If you camp in campgrounds and have no issues finding a dump station, then you might be better off with a toilet with a more traditional black tank. And you’ll definitely want more waste storage capacity if you’re camping with a larger group. 

Either way, you still have to deal with the waste. Either you use a sewer connection to empty your tanks or you pull out your portable black tank and wave to your neighbors as you roll it over to a public restroom or dump station.

Before you jump on the cassette toilet bandwagon, really think about if you want to deal with the portable tank. Some people have no problem doing that, but others find it far easier to go the traditional route. The choice is yours, just make sure to think about it ahead of time and discuss it with the person or people who will be camping with you.

RV Cassette Toilet Use and Maintenance Tips

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If you do decide that a cassette toilet is right for your RV lifestyle, here are a few tips to help you use and care for it: 

  • Minimize use for solid waste disposal. Use a restroom for your #2 needs when possible.
  • Avoid flushing toilet paper. Dispose of TP in a small, dedicated waste bin
  • Close the lid before flushing or opening the valve blade
  • Empty it on a regular schedule, even if it’s not full. 
    • Every 2-3 days if camping with a group
    • Every 4-5 days if camping solo or with a partner
  • Clean it with water and a splash of distilled white vinegar after each use.
  • Deep clean the holding tank with approved holding tank chemicals between trips.

Best Portable RV Toilets and Cassette Toilets

If you’re interested in upgrading your camper’s bathroom facility, here are a few models to consider: 

Thetford Porta Potti Curve

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PC Camping World

The Thetford Porta Potti Curve is one of the more popular portable RV toilet options for van life, truck camping, and RVs that don’t have bathroom facilities. It boasts a 5.5-gallon waste capacity and also includes a 4.2-gallon freshwater tank that provides an average of 56 flushes per fill. 

This portable toilet includes a battery-powered pump flush mechanism (it comes with six AA batteries) and an integrated holder for your RV-friendly toilet paper. It also features a level indicator for both internal holding tanks and user-friendly levers to make operation a breeze.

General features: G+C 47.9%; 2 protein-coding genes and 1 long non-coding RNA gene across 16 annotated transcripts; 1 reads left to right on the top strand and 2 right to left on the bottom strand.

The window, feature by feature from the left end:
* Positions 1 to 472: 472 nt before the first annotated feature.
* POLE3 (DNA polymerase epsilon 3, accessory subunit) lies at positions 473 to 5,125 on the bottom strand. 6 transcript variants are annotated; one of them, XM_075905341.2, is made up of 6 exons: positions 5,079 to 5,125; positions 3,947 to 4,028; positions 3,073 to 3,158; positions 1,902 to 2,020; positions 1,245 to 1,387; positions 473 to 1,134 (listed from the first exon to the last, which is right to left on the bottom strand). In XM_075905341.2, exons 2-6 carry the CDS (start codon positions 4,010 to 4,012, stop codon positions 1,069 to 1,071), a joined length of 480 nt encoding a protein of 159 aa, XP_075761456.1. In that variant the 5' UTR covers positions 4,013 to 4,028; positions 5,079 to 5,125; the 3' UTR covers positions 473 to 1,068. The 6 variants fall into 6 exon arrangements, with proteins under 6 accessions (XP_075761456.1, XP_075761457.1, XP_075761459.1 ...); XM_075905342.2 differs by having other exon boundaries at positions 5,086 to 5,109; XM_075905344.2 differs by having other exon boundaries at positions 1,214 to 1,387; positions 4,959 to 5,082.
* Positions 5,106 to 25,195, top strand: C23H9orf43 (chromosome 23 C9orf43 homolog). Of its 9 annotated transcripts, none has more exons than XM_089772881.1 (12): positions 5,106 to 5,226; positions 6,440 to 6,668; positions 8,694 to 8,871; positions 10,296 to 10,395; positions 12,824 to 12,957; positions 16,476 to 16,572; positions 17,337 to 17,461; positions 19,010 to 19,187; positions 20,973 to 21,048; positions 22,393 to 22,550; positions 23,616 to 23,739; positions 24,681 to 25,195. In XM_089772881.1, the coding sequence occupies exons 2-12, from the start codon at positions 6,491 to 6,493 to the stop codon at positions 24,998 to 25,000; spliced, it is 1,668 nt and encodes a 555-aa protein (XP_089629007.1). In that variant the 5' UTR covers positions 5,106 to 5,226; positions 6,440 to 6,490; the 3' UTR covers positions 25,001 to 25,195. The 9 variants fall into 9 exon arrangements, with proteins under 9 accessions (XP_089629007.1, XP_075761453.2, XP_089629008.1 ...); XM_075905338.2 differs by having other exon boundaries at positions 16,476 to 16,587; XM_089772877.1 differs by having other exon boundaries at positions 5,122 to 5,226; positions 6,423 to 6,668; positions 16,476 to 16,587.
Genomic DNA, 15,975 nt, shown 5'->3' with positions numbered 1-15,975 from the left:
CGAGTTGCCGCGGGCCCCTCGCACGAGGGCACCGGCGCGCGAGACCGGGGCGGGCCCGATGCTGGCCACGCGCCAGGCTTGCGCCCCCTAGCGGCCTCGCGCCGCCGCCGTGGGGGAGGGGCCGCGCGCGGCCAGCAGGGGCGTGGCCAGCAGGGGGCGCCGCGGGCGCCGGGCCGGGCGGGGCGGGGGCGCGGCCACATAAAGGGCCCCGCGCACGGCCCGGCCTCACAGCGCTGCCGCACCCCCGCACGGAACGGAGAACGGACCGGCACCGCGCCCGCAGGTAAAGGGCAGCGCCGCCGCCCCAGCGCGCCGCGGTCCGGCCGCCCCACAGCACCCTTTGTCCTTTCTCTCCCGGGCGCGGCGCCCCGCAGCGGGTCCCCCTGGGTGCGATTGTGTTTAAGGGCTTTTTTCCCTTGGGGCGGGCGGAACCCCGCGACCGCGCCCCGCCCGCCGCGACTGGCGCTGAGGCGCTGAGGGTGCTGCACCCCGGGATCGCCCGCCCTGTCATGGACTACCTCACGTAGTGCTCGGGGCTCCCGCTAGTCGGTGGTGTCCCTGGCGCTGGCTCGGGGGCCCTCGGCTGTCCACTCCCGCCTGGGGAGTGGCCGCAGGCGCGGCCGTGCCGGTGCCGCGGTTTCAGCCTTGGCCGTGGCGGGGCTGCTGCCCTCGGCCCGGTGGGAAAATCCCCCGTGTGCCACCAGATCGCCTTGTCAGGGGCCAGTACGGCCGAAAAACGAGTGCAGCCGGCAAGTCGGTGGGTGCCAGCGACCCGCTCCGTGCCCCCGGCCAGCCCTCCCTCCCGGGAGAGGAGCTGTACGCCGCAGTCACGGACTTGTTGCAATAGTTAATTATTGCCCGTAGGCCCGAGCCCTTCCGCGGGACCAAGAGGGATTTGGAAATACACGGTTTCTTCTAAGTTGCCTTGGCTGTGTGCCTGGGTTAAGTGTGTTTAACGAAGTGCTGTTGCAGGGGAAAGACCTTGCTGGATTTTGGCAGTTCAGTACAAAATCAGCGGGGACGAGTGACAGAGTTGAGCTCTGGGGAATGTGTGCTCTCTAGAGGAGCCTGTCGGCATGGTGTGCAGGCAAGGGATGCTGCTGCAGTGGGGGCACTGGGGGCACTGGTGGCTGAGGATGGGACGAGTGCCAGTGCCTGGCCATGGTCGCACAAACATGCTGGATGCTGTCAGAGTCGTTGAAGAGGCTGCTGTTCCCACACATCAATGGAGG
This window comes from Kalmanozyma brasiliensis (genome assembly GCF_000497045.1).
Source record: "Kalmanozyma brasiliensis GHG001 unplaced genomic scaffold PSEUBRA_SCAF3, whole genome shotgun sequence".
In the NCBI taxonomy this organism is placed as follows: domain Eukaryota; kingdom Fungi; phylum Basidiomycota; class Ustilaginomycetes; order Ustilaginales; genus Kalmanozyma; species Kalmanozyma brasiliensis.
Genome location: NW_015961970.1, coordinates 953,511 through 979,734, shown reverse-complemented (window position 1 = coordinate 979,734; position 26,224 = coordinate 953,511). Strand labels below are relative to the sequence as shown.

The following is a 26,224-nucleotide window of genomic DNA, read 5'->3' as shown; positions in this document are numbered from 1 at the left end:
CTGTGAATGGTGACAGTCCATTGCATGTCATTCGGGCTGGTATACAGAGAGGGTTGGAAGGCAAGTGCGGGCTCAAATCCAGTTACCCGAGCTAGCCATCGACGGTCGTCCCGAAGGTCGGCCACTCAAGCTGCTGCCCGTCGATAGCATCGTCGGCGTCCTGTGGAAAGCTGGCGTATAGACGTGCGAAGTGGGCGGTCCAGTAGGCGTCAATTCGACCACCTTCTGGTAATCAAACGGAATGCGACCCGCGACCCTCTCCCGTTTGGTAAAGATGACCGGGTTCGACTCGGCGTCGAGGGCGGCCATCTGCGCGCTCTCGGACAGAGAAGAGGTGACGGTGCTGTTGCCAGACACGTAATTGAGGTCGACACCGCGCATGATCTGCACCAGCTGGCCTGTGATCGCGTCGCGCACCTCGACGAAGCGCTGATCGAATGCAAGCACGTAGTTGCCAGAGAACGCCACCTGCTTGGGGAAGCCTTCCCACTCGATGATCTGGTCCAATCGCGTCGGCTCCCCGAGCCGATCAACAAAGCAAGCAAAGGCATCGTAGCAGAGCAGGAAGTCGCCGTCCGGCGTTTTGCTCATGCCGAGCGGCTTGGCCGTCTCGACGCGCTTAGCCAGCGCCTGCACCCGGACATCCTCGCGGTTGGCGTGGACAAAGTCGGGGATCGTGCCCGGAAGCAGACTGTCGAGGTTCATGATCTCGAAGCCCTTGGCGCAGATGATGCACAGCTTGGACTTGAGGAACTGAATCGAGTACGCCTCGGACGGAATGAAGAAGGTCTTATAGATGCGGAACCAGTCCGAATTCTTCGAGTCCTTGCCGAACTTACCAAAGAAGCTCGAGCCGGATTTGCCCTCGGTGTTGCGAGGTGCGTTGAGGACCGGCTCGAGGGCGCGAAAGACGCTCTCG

Shop Thetford Porta Pottis.

Camco RV Portable Toilet

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PC Camping World

This is one of the more affordable portable toilets out there. The holding tank on this model holds 2.6 gallons and it features a pump-action flush mechanism to keep the bowl clean. The tank easily detaches from the top section when it’s time to dump waste and the spout elbow rotates away from you so can stay as far away as possible when you’re cleaning it out. 

Shop Camco toilets today. 

Aqua Magic V High Profile RV Toilet 

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PC Camping World

Okay, so this one isn’t a portable toilet or a cassette toilet, but if you need to upgrade your regular toilet, it’s a great option This is an especially nice model for taller RVers that are sick of squatting uncomfortably to get onto a normal RV toilet. 

It’s a high-profile version with a full height of 18.5 inches from the base to its highest point. It also features a deeper bowl that’s closer to the toilet you enjoy at home and full bowl coverage on the flush mechanism helps to keep the Aqua Magic V cleaner than other models. 

Shop Aqua Magic today.

In the right circumstances, a cassette toilet can be a great substitute for a regular RV toilet. You just need to be aware of the pros and cons to make sure you enjoy a comfortable restroom experience wherever you go!


If a cassette toilet sounds right for you, consider checking out a Class B motorhome. Camping World has a full selection!

Is an RV with a cassette toilet right for you?

Wade divides his time among various outdoor activities in both urban and rural environments. An adventurer by nature, he is always up for a challenging hike, fun hunt, or day out on the water with friends and family. When he isn’t enjoying the outdoors, he’s writing, reading, or tinkering with motorcycles and cars.